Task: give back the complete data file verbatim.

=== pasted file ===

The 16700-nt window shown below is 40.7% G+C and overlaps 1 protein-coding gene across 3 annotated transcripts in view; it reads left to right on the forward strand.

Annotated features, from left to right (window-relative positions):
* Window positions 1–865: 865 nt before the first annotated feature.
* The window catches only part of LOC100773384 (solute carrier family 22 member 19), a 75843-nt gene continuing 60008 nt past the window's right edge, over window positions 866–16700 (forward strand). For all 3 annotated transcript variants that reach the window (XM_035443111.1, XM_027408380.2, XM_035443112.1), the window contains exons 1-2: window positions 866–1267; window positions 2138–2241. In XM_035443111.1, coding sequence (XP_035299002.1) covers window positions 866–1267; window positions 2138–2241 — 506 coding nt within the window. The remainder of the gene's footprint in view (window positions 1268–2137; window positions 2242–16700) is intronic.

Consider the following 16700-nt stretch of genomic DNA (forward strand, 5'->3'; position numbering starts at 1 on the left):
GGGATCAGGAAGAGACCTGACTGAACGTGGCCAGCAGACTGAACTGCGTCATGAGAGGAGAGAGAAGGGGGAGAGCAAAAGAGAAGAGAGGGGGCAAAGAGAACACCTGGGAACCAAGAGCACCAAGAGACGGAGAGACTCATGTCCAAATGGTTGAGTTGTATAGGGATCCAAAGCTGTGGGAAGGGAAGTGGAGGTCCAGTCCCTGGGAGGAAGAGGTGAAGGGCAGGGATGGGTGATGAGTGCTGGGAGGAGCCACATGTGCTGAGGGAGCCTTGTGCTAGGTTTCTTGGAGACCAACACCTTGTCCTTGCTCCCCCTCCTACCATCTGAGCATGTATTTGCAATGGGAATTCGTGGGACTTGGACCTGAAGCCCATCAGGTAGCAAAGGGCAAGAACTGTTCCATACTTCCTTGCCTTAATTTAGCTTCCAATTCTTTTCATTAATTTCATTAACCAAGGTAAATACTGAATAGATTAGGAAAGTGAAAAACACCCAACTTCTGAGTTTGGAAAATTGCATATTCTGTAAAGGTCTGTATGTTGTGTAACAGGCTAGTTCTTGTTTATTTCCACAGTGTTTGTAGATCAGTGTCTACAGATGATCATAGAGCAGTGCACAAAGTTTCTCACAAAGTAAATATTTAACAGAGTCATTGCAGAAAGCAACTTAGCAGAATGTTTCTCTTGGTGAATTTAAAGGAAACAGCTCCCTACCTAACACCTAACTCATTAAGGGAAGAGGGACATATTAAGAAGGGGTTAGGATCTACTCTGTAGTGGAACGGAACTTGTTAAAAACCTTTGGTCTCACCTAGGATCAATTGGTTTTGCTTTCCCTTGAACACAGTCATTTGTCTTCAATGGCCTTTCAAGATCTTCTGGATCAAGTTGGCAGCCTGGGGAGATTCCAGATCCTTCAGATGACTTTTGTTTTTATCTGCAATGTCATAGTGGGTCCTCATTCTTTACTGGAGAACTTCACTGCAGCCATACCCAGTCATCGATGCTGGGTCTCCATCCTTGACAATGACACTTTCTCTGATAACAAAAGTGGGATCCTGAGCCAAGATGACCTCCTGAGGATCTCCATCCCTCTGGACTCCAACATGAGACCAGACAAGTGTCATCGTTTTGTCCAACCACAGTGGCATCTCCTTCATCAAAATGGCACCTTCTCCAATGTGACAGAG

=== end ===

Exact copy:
The 16700-nt window shown below is 40.7% G+C and overlaps 1 protein-coding gene across 3 annotated transcripts in view; it reads left to right on the forward strand.

Annotated features, from left to right (window-relative positions):
* Window positions 1–865: 865 nt before the first annotated feature.
* The window catches only part of LOC100773384 (solute carrier family 22 member 19), a 75843-nt gene continuing 60008 nt past the window's right edge, over window positions 866–16700 (forward strand). For all 3 annotated transcript variants that reach the window (XM_035443111.1, XM_027408380.2, XM_035443112.1), the window contains exons 1-2: window positions 866–1267; window positions 2138–2241. In XM_035443111.1, coding sequence (XP_035299002.1) covers window positions 866–1267; window positions 2138–2241 — 506 coding nt within the window. The remainder of the gene's footprint in view (window positions 1268–2137; window positions 2242–16700) is intronic.

Consider the following 16700-nt stretch of genomic DNA (forward strand, 5'->3'; position numbering starts at 1 on the left):
GGGATCAGGAAGAGACCTGACTGAACGTGGCCAGCAGACTGAACTGCGTCATGAGAGGAGAGAGAAGGGGGAGAGCAAAAGAGAAGAGAGGGGGCAAAGAGAACACCTGGGAACCAAGAGCACCAAGAGACGGAGAGACTCATGTCCAAATGGTTGAGTTGTATAGGGATCCAAAGCTGTGGGAAGGGAAGTGGAGGTCCAGTCCCTGGGAGGAAGAGGTGAAGGGCAGGGATGGGTGATGAGTGCTGGGAGGAGCCACATGTGCTGAGGGAGCCTTGTGCTAGGTTTCTTGGAGACCAACACCTTGTCCTTGCTCCCCCTCCTACCATCTGAGCATGTATTTGCAATGGGAATTCGTGGGACTTGGACCTGAAGCCCATCAGGTAGCAAAGGGCAAGAACTGTTCCATACTTCCTTGCCTTAATTTAGCTTCCAATTCTTTTCATTAATTTCATTAACCAAGGTAAATACTGAATAGATTAGGAAAGTGAAAAACACCCAACTTCTGAGTTTGGAAAATTGCATATTCTGTAAAGGTCTGTATGTTGTGTAACAGGCTAGTTCTTGTTTATTTCCACAGTGTTTGTAGATCAGTGTCTACAGATGATCATAGAGCAGTGCACAAAGTTTCTCACAAAGTAAATATTTAACAGAGTCATTGCAGAAAGCAACTTAGCAGAATGTTTCTCTTGGTGAATTTAAAGGAAACAGCTCCCTACCTAACACCTAACTCATTAAGGGAAGAGGGACATATTAAGAAGGGGTTAGGATCTACTCTGTAGTGGAACGGAACTTGTTAAAAACCTTTGGTCTCACCTAGGATCAATTGGTTTTGCTTTCCCTTGAACACAGTCATTTGTCTTCAATGGCCTTTCAAGATCTTCTGGATCAAGTTGGCAGCCTGGGGAGATTCCAGATCCTTCAGATGACTTTTGTTTTTATCTGCAATGTCATAGTGGGTCCTCATTCTTTACTGGAGAACTTCACTGCAGCCATACCCAGTCATCGATGCTGGGTCTCCATCCTTGACAATGACACTTTCTCTGATAACAAAAGTGGGATCCTGAGCCAAGATGACCTCCTGAGGATCTCCATCCCTCTGGACTCCAACATGAGACCAGACAAGTGTCATCGTTTTGTCCAACCACAGTGGCATCTCCTTCATCAAAATGGCACCTTCTCCAATGTGACAGAG